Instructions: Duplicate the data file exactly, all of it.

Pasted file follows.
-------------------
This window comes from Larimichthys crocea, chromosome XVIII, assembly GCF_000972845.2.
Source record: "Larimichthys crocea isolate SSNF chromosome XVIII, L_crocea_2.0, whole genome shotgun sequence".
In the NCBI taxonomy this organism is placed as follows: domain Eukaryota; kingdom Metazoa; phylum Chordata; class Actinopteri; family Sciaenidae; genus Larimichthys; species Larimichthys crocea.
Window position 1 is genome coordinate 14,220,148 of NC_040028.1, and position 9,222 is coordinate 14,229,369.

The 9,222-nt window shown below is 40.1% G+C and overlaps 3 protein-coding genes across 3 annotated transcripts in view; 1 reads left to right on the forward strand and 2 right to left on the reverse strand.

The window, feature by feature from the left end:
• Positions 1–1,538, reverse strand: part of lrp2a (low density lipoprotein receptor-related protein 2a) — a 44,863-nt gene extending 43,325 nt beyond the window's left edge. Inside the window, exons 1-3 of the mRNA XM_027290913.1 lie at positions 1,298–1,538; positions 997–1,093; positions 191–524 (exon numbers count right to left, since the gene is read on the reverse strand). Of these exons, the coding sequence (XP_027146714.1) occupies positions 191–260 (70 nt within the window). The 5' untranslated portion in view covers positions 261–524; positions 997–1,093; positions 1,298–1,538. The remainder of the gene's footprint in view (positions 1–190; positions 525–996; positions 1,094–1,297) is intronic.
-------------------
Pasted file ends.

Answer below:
This window comes from Larimichthys crocea, chromosome XVIII, assembly GCF_000972845.2.
Source record: "Larimichthys crocea isolate SSNF chromosome XVIII, L_crocea_2.0, whole genome shotgun sequence".
In the NCBI taxonomy this organism is placed as follows: domain Eukaryota; kingdom Metazoa; phylum Chordata; class Actinopteri; family Sciaenidae; genus Larimichthys; species Larimichthys crocea.
Window position 1 is genome coordinate 14,220,148 of NC_040028.1, and position 9,222 is coordinate 14,229,369.

The 9,222-nt window shown below is 40.1% G+C and overlaps 3 protein-coding genes across 3 annotated transcripts in view; 1 reads left to right on the forward strand and 2 right to left on the reverse strand.

The window, feature by feature from the left end:
• Positions 1–1,538, reverse strand: part of lrp2a (low density lipoprotein receptor-related protein 2a) — a 44,863-nt gene extending 43,325 nt beyond the window's left edge. Inside the window, exons 1-3 of the mRNA XM_027290913.1 lie at positions 1,298–1,538; positions 997–1,093; positions 191–524 (exon numbers count right to left, since the gene is read on the reverse strand). Of these exons, the coding sequence (XP_027146714.1) occupies positions 191–260 (70 nt within the window). The 5' untranslated portion in view covers positions 261–524; positions 997–1,093; positions 1,298–1,538. The remainder of the gene's footprint in view (positions 1–190; positions 525–996; positions 1,094–1,297) is intronic.